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Acts: Chapter 27

Categories: ActsTags: 5 min read

In this chapter we are given a detailed account of Paul’s journey to Rome as a prisoner before making his appeal to Caesar.

Acts 27:1-8 The writer of Acts (generally accepted to be Luke) uses the term ‘we’ referring to the fact that he was once again one of the company travelling to Rome with Paul. The previous reference to the apostles being together was prior to Paul’s arrest and imprisonment in Acts 21:17-18.

Julius, the centurion in charge of the prisoners, was part of the Imperial Regiment probably part of an elite group that was closely associated with the Roman emperor.

Adramyttium, a port on the northeast coast of the Ægean Sea, had a number of ships sailing around the coast, though not directly to Rome, so Julius knew that the company would need to change ships during the journey.

Aristarchus, a Macedonian from Thessalonica, is mentioned as being one of Paul’s travelling companions. He was seized by the Ephesian mob as a man of Macedonia and Paul’s travelling companion in Acts 19:29 and as a Thessalonian accompanying the apostle from Ephesus on his voyage back through Macedonia Acts 20:4.

In order to have reached Sidon, an ancient Mediterranean port about seventy miles from Caesarea, in one day, the company must have had a favourable wind unlike the next few days when the winds were against them and the journey was very slow. The Alexandrian ship that was sailing to Italy was carrying a cargo of wheat see Acts 27:38. The Romans brought most of their wheat from the store houses in Egypt and large cargo ships were a familiar sight in the harbours along the coastline.

Acts 27:9-12 Because of unfavourable weather the ship had made a slower journey than expected. Clearly the captain had hoped to reach Italy before the stormy season. We are told that the Fast (the day of Atonement) was over so the time of year would be around the end of September/beginning of October. This was a time of year when it was accepted that navigation was considered unsafe and so a discussion ensued about the best place to stay during the winter. Paul was involved in the discussion but his advice was ignored by the centurion in favour of the advice of the pilot and the owner of the ship. This was not surprising as Julius probably thought that they had more experience of sailing than Paul. Phoenix was a major Cretan city with a good harbour providing protection for the winter.

Acts 27:13-20 The pilot and owner of the ship were tempted to set sail with a favourable wind and would have reached their destination in a few hours if the wind had remained gentle. When the wind changed it became more like a tornado and the sailors were unable to navigate the ship. They were blown off course and passed by Cauda which was 23 miles south of Crete. Although the sailors struggled to keep the ship afloat they needed to lighten the load and decided to throw much of the heavy ship’s tackle overboard. They wanted to avoid drifting on to the dangerous area of Syrtis (a long stretch of sandbank off the African coast). The sailors were fearful for their lives because their ship was rapidly becoming unseaworthy and they could no longer navigate by the sun or stars as the dark clouds and stormy seas prevented them from being seen.

Acts 27:21-26 Paul spoke confidently and gave everyone hope when he told them of the message he had received from an angel sent from God. Despite the dangerous circumstances Paul gave witness of his faith and belief in God’s purpose for him. He knew that he had to stand trial in Rome and that God would ensure that he reached Italy safely.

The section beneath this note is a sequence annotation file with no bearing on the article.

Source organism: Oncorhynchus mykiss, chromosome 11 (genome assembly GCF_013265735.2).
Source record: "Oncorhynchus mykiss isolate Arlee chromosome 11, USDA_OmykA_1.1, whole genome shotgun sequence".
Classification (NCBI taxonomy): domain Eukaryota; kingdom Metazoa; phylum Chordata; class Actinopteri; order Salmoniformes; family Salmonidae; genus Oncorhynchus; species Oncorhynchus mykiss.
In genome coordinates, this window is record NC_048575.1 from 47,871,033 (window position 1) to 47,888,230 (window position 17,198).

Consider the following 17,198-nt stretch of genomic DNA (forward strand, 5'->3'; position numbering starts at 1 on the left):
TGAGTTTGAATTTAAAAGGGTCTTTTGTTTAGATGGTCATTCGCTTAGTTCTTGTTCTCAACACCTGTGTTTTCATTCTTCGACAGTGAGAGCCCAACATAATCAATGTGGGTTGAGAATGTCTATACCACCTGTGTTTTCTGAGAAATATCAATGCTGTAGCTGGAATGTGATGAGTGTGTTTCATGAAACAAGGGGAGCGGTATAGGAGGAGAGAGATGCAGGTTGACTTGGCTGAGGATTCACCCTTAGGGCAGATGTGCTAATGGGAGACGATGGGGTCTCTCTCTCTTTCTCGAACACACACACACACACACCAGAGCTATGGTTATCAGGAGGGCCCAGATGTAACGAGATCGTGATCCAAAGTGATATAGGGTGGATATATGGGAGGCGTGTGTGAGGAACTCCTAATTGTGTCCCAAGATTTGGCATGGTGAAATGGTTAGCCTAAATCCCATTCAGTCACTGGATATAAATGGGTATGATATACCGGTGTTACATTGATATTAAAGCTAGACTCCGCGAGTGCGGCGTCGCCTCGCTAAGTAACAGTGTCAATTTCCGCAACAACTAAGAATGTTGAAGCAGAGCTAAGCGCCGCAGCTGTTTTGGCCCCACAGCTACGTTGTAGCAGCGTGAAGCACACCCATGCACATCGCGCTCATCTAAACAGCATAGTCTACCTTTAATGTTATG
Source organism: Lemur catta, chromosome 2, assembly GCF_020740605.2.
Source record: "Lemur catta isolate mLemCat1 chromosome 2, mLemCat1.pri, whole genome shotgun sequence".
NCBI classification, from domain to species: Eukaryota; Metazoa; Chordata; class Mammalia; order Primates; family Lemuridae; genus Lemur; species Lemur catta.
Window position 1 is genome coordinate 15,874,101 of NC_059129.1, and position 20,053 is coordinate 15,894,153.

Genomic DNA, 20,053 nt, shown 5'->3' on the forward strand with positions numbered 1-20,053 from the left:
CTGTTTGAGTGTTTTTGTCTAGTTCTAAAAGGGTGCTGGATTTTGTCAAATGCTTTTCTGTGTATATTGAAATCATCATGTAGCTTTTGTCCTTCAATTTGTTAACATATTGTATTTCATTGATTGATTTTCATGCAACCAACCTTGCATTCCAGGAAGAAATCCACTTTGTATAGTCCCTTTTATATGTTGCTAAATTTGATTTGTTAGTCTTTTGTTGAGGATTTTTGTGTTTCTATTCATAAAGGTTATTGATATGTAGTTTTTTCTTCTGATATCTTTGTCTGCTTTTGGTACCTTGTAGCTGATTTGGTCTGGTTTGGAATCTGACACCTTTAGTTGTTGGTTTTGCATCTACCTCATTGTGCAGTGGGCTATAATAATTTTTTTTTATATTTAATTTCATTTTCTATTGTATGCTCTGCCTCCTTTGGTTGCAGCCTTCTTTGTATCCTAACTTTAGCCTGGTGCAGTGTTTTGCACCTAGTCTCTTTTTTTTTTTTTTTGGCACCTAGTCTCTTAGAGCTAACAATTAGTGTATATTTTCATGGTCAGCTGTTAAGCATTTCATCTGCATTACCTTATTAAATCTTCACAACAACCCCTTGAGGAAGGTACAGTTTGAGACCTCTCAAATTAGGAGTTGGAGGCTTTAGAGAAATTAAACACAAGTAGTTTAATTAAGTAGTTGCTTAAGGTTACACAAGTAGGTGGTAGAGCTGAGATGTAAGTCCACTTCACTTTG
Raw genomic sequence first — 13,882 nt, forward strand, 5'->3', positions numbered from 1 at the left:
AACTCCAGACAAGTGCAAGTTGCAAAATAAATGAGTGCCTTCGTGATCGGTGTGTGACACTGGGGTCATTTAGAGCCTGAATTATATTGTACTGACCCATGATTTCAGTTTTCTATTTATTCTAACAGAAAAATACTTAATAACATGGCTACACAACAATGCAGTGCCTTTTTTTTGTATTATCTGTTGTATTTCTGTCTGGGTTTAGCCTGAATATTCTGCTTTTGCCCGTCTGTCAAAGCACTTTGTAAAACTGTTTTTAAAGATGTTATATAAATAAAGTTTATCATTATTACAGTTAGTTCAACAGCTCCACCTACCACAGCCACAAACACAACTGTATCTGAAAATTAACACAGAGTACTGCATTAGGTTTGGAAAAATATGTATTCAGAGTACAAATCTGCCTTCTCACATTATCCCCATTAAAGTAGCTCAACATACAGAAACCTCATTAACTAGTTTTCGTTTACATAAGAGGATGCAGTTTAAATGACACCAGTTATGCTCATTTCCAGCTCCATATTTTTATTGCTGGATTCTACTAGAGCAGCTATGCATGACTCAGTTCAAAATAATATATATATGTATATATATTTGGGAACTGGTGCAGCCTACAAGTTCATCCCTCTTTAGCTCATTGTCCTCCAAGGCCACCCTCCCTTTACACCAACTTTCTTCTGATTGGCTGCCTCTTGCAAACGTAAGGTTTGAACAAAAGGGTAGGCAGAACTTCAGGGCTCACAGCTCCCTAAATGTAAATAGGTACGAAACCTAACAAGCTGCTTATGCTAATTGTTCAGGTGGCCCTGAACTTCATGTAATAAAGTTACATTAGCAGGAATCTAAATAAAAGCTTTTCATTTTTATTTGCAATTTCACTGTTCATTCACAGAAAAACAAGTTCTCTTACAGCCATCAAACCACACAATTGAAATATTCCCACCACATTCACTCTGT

Acts 27:27-32 Although the ship had drifted off course it was nearing land and the crew and passengers were now some miles south of Italy. The sailors were in a high state of anxiety because they had no idea where they were and were fearful that they would run aground on rocks which would sink the ship. It was not surprising that they wanted to save their own lives by trying to escape from the ship in the lifeboat. Paul appealed to the centurion and the soldiers because they represented authority and again spoke confidently of his faith that God would bring them safely to land if they all stayed together.

Acts 27:33-38 Paul gave a good witness of his faith in God’s purpose by encouraging all 276 people on the ship to eat in order to give them strength to help them reach land safely. Breaking bread and giving thanks was a common practice by now for all those who professed a belief in Jesus. With renewed strength and confidence the crew made a last effort to lighten the ship by throwing all the cargo overboard.

Acts 27:39-44 With daylight the sailors were able to see that the sandy bay ahead was a good place to run the ship aground. In order to do this they needed to cut away the anchors so that the ship could sail toward the shore using both wind and tide to help them. By now Paul must have given everyone confidence that they would reach land safely despite the fact that the ship was beginning to break up under the strength of the waves. Paul must have made quite an impression on Julius, the centurion, because he wouldn’t allow the soldiers to kill any of the prisoners as they escaped from the battered ship. It was common practice for Roman soldiers to kill prisoners if there was any chance of them escaping. If a Roman soldier lost his prisoners then he could be sentenced to death for neglecting his duty. Paul had shown his faith and confidence in God when he told everyone ‘not one of you will be lost; only the ship will be destroyed (Acts 27:22).



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